We have a few new members of the Steering Committee this year, so we are introducing ourselves by giving a brief introduction of our names, roles, institution affiliations, goals for the section, our favorite web archive, and something we value most or find fascinating about web archiving work.

Melissa Wertheimer

Hello! My name is Melissa Wertheimer, and I’m excited to be back this year as the Chair of the Web Archiving Section (WAS). I’m a Music Reference Specialist at the Library of Congress where my performing arts subject area duties include special collections librarianship, web archives curation, outreach, and acquisitions. I curate and manage three web archive collections for the Music Division, contribute to the Library’s interdisciplinary Coronavirus Web Archive, and represent the Special Collections Directorate on the internal Web Archives Collection Development Group. WAS had a great year last year, and this year’s steering committee is an enthusiastic and energetic group of people both returning (Kiera, Ryder, and myself) and new (Susan, Rosie, and Amanda) to the team. My primary goal leading the section this year is to build upon last year’s momentum with more Coffee Chats, blog and social media activity, and collaboration across SAA sections.

My “favorite” web archive collection always changes. This year, I’ll say it’s the Professional Organizations for Performing Arts Web Archive that I’ve curated at the Library of Congress because it relates to so many other disciplines like labor organizing, education, medicine, and technology. It’s a unique way to demonstrate the impact of the performing arts throughout the fabric of society. Over 100 items are available now, and my seed list has over 500 URLs; my goal is to use scale to preserve interrelatedness and the context of creation as much as possible by crawling websites that relate to each other through hierarchies and affiliations. Do any of our readers do the same with thematic web archives? One of the things I value most about web archives is that I can use many parts of my brain – archivist, subject specialist, digital curator – to curate meaningful collections that speak to the moment.

Susan Paterson
​​
Greetings! My name is Susan Paterson and I’m the current Vice-Chair of the Web Archiving Section. I am a liaison librarian at Koerner Library at the University of British Columbia Vancouver campus, which is located on the traditional, ancestral, and unceded territory of the xʷməθkʷəy̓əm (Musqueam) people. My liaison areas are government information, social work and French studies. My web archiving work stems from my role as a government information librarian. I have been involved in various groups in Canada to document and preserve historical government content. I am the current chair of the Canadian Government Information – Digital Preservation Network, made up of dedicated librarians across Canada who strive to curate federal Canadian government content as well as thematic government collections.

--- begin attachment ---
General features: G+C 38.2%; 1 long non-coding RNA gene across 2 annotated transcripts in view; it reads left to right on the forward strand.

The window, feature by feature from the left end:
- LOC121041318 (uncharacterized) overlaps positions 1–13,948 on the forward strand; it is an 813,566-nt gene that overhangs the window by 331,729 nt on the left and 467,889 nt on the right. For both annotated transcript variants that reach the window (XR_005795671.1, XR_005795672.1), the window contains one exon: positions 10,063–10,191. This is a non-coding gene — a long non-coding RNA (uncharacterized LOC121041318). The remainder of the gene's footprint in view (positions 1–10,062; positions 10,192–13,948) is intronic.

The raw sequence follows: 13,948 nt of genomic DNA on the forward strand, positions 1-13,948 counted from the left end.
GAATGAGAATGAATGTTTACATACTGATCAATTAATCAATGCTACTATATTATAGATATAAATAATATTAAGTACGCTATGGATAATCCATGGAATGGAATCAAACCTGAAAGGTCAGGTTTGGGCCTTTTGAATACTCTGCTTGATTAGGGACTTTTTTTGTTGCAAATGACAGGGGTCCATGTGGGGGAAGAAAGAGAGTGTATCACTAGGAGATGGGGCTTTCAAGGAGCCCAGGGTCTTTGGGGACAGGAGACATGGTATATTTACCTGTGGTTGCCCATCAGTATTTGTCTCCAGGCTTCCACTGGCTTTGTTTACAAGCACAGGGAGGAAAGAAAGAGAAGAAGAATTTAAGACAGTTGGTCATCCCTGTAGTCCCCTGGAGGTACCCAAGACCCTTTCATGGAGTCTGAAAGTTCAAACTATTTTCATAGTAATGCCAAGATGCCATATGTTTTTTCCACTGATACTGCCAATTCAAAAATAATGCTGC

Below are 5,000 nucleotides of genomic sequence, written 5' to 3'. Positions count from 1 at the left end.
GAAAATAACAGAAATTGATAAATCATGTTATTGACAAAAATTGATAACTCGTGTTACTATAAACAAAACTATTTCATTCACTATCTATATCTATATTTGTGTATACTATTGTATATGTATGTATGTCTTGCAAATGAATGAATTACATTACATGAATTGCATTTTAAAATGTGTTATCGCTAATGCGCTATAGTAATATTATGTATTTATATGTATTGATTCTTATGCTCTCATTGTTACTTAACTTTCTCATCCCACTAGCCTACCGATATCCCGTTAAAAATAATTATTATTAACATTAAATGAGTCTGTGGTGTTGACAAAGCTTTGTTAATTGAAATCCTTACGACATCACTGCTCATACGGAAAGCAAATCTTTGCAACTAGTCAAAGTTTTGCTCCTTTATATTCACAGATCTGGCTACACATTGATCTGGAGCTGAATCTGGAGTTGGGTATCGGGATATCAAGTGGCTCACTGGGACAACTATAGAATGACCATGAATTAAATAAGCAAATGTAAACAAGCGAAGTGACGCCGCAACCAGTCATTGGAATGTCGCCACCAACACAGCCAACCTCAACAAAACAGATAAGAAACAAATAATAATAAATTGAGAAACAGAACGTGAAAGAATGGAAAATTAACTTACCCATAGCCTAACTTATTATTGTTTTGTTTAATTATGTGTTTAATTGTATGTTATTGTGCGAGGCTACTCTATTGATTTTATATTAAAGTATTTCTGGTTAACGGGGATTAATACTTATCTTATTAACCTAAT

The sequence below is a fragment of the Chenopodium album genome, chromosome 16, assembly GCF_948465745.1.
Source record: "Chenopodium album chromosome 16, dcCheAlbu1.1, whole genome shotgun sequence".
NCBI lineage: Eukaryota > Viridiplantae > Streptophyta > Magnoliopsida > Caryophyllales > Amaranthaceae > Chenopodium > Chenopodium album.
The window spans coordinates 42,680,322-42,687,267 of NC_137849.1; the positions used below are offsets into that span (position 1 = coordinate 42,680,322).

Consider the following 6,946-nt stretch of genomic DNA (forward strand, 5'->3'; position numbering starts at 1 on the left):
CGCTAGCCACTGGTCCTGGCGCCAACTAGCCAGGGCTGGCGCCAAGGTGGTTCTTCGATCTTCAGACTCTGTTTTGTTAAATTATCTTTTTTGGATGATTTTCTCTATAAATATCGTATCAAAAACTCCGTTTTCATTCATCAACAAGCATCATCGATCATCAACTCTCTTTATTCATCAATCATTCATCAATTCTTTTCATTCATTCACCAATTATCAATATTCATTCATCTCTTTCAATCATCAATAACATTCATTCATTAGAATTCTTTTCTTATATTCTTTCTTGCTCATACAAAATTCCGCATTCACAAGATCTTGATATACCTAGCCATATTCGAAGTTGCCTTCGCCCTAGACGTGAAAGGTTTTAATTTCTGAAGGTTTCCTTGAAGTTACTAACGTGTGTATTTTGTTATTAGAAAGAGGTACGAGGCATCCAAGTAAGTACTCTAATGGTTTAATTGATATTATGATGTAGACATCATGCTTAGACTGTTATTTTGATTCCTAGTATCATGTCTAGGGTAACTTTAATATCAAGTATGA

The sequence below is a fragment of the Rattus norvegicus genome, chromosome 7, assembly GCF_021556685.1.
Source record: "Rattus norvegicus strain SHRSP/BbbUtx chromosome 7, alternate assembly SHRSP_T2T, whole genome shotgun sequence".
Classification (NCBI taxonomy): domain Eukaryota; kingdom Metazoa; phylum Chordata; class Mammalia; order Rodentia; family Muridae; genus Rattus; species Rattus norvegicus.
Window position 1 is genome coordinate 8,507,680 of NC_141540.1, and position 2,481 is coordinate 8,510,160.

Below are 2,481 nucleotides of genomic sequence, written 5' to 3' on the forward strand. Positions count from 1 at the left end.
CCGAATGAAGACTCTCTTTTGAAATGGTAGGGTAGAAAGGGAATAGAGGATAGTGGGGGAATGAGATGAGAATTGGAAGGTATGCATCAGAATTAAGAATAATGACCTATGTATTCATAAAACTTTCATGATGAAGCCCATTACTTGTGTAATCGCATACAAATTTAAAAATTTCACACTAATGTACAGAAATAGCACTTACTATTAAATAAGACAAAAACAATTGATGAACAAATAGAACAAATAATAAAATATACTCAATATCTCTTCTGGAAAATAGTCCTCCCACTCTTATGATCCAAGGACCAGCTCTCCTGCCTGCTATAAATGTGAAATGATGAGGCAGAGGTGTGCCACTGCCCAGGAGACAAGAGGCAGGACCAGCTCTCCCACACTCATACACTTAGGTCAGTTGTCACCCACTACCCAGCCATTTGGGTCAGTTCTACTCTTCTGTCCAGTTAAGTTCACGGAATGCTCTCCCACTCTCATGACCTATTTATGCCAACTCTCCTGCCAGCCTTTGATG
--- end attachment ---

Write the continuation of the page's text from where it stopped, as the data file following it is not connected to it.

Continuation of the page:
This is my first year as both a SAA and WAS member and I hope to learn much more about web archiving from my colleagues. I’m excited to network and collaborate with other web archiving enthusiasts as well as get to know other sections of SAA. I hope to build on the tremendous work of past committee members to make this section both a welcoming and an invaluable resource for web archivists. One of my favourite web archives I’ve helped to curate this year has probably been the COVID-19 Pandemic in British Columbia collection. We started to curate the collection at the start of March 2020 and we are still crawling important content. The sites are updated so frequently that i hope we’ve captured important content for future researchers.

Kiera Sullivan

Hi, all! My name is Kiera Sullivan (she/her/hers) and I am the Secretary of the Web Archiving section. I recently took up a new position as Processing Archivist for the County of San Diego, California. Previously, I was the University Records Processor at UC San Diego Special Collections & Archives. I am so happy to be returning for another year as Secretary of this section. Our section’s coffee chats were a major highlight for me last year, and I am excited for them to continue. The Steering Committee is making the coffee chats a priority again this year, and we are also hoping to engage other SAA sections in this endeavor. If you have any topics or themes that you’d like to suggest for a coffee chat, please do let us know!